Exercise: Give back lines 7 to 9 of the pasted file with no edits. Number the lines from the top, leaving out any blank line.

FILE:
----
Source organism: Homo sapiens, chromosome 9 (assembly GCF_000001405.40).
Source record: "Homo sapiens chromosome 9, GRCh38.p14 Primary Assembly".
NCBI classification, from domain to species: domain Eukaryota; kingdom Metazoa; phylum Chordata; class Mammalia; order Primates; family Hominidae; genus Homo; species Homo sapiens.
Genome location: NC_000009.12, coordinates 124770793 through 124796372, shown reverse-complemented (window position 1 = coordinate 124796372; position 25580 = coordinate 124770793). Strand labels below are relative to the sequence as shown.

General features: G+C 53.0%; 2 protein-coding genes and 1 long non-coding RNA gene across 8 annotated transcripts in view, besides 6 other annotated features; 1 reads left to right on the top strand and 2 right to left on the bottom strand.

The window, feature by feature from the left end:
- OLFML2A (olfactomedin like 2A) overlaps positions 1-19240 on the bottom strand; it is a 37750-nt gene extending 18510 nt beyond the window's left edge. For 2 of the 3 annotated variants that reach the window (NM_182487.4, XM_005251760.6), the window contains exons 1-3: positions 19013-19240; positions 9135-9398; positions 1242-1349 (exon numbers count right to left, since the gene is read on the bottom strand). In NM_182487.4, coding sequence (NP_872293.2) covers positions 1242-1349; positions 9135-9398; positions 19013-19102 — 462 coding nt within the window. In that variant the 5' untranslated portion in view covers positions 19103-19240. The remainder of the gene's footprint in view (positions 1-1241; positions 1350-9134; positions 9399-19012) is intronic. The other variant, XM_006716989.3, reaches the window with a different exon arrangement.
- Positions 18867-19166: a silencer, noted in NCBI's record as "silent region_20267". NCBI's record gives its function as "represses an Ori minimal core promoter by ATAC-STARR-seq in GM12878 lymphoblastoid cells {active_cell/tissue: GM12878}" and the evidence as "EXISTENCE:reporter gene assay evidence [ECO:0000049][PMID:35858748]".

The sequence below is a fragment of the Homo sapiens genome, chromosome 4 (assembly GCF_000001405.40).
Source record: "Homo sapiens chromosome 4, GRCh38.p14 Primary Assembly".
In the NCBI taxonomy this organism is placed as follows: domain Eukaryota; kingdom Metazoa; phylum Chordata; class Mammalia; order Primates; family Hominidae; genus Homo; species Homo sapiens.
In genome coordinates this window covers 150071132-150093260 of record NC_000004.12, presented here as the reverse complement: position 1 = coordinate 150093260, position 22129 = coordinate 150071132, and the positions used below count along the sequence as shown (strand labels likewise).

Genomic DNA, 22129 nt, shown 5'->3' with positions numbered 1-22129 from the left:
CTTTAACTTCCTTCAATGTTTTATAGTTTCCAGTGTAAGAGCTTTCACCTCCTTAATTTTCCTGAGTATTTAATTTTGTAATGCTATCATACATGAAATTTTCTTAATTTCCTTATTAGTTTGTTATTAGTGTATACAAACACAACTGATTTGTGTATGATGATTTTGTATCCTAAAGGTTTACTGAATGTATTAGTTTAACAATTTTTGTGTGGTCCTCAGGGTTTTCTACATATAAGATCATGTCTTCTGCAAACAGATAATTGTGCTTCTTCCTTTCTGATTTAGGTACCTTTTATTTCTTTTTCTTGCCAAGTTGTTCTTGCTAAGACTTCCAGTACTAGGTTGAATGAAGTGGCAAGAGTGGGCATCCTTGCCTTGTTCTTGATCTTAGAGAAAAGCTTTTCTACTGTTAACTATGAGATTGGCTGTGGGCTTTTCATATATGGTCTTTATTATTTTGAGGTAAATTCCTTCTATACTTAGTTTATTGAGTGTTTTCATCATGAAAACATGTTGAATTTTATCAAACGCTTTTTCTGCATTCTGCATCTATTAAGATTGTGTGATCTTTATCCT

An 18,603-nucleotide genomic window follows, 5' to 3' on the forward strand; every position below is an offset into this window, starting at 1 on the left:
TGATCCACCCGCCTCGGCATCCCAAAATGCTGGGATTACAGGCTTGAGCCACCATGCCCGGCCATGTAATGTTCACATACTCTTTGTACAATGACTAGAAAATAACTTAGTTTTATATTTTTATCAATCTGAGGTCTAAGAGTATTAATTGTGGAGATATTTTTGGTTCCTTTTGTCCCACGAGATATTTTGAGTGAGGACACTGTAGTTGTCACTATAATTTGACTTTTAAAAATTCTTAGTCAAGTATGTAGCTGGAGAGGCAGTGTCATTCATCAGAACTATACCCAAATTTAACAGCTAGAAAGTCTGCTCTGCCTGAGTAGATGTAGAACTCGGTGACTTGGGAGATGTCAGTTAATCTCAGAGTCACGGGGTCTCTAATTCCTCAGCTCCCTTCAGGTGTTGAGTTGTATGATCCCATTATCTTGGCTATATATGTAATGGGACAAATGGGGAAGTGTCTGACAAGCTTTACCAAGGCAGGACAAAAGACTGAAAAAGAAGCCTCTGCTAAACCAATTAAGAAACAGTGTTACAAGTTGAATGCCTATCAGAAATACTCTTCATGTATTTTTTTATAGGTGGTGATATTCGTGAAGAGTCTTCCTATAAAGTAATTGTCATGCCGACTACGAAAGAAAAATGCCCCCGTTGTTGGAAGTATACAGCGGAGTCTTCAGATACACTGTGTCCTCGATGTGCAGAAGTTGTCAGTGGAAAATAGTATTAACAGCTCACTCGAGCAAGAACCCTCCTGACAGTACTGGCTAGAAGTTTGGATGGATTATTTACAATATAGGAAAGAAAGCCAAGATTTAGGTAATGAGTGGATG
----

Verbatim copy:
- OLFML2A (olfactomedin like 2A) overlaps positions 1-19240 on the bottom strand; it is a 37750-nt gene extending 18510 nt beyond the window's left edge. For 2 of the 3 annotated variants that reach the window (NM_182487.4, XM_005251760.6), the window contains exons 1-3: positions 19013-19240; positions 9135-9398; positions 1242-1349 (exon numbers count right to left, since the gene is read on the bottom strand). In NM_182487.4, coding sequence (NP_872293.2) covers positions 1242-1349; positions 9135-9398; positions 19013-19102 — 462 coding nt within the window. In that variant the 5' untranslated portion in view covers positions 19103-19240. The remainder of the gene's footprint in view (positions 1-1241; positions 1350-9134; positions 9399-19012) is intronic. The other variant, XM_006716989.3, reaches the window with a different exon arrangement.
- Positions 18867-19166: a silencer, noted in NCBI's record as "silent region_20267". NCBI's record gives its function as "represses an Ori minimal core promoter by ATAC-STARR-seq in GM12878 lymphoblastoid cells {active_cell/tissue: GM12878}" and the evidence as "EXISTENCE:reporter gene assay evidence [ECO:0000049][PMID:35858748]".

The sequence below is a fragment of the Homo sapiens genome, chromosome 4 (assembly GCF_000001405.40).